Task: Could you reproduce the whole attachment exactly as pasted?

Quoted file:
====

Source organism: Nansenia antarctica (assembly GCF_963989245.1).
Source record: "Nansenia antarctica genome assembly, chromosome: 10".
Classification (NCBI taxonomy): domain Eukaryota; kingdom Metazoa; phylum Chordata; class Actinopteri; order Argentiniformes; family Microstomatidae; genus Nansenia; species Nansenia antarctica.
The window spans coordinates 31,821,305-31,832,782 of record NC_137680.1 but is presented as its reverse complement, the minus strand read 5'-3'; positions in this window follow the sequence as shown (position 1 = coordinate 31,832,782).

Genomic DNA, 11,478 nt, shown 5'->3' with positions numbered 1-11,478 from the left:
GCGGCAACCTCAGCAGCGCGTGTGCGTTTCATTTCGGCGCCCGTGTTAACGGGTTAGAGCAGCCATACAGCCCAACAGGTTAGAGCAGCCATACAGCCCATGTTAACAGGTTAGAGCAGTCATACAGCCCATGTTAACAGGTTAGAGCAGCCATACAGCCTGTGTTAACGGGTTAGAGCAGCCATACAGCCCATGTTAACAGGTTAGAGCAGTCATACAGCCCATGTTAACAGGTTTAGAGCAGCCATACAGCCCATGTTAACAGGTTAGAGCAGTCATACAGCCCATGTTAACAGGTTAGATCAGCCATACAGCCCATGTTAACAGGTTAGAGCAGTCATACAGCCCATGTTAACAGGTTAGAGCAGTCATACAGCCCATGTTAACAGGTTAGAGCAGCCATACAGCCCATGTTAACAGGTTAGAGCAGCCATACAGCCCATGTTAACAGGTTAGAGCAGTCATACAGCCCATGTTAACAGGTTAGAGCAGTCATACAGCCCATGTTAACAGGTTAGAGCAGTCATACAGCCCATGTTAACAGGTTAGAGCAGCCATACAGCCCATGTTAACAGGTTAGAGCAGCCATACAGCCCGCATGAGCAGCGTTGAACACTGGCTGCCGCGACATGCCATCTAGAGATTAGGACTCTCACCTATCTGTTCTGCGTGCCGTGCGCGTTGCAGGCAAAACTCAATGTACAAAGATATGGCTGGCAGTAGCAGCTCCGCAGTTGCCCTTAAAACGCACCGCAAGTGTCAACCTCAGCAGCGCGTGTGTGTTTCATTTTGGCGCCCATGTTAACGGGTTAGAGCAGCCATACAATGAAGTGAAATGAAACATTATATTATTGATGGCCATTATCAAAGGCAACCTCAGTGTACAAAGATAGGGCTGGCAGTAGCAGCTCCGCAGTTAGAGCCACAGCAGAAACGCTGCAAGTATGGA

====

Source organism: Nansenia antarctica (assembly GCF_963989245.1).
Source record: "Nansenia antarctica genome assembly, chromosome: 10".
Classification (NCBI taxonomy): domain Eukaryota; kingdom Metazoa; phylum Chordata; class Actinopteri; order Argentiniformes; family Microstomatidae; genus Nansenia; species Nansenia antarctica.
The window spans coordinates 31,821,305-31,832,782 of record NC_137680.1 but is presented as its reverse complement, the minus strand read 5'-3'; positions in this window follow the sequence as shown (position 1 = coordinate 31,832,782).

Genomic DNA, 11,478 nt, shown 5'->3' with positions numbered 1-11,478 from the left:
GCGGCAACCTCAGCAGCGCGTGTGCGTTTCATTTCGGCGCCCGTGTTAACGGGTTAGAGCAGCCATACAGCCCAACAGGTTAGAGCAGCCATACAGCCCATGTTAACAGGTTAGAGCAGTCATACAGCCCATGTTAACAGGTTAGAGCAGCCATACAGCCTGTGTTAACGGGTTAGAGCAGCCATACAGCCCATGTTAACAGGTTAGAGCAGTCATACAGCCCATGTTAACAGGTTTAGAGCAGCCATACAGCCCATGTTAACAGGTTAGAGCAGTCATACAGCCCATGTTAACAGGTTAGATCAGCCATACAGCCCATGTTAACAGGTTAGAGCAGTCATACAGCCCATGTTAACAGGTTAGAGCAGTCATACAGCCCATGTTAACAGGTTAGAGCAGCCATACAGCCCATGTTAACAGGTTAGAGCAGCCATACAGCCCATGTTAACAGGTTAGAGCAGTCATACAGCCCATGTTAACAGGTTAGAGCAGTCATACAGCCCATGTTAACAGGTTAGAGCAGTCATACAGCCCATGTTAACAGGTTAGAGCAGCCATACAGCCCATGTTAACAGGTTAGAGCAGCCATACAGCCCGCATGAGCAGCGTTGAACACTGGCTGCCGCGACATGCCATCTAGAGATTAGGACTCTCACCTATCTGTTCTGCGTGCCGTGCGCGTTGCAGGCAAAACTCAATGTACAAAGATATGGCTGGCAGTAGCAGCTCCGCAGTTGCCCTTAAAACGCACCGCAAGTGTCAACCTCAGCAGCGCGTGTGTGTTTCATTTTGGCGCCCATGTTAACGGGTTAGAGCAGCCATACAATGAAGTGAAATGAAACATTATATTATTGATGGCCATTATCAAAGGCAACCTCAGTGTACAAAGATAGGGCTGGCAGTAGCAGCTCCGCAGTTAGAGCCACAGCAGAAACGCTGCAAGTATGGA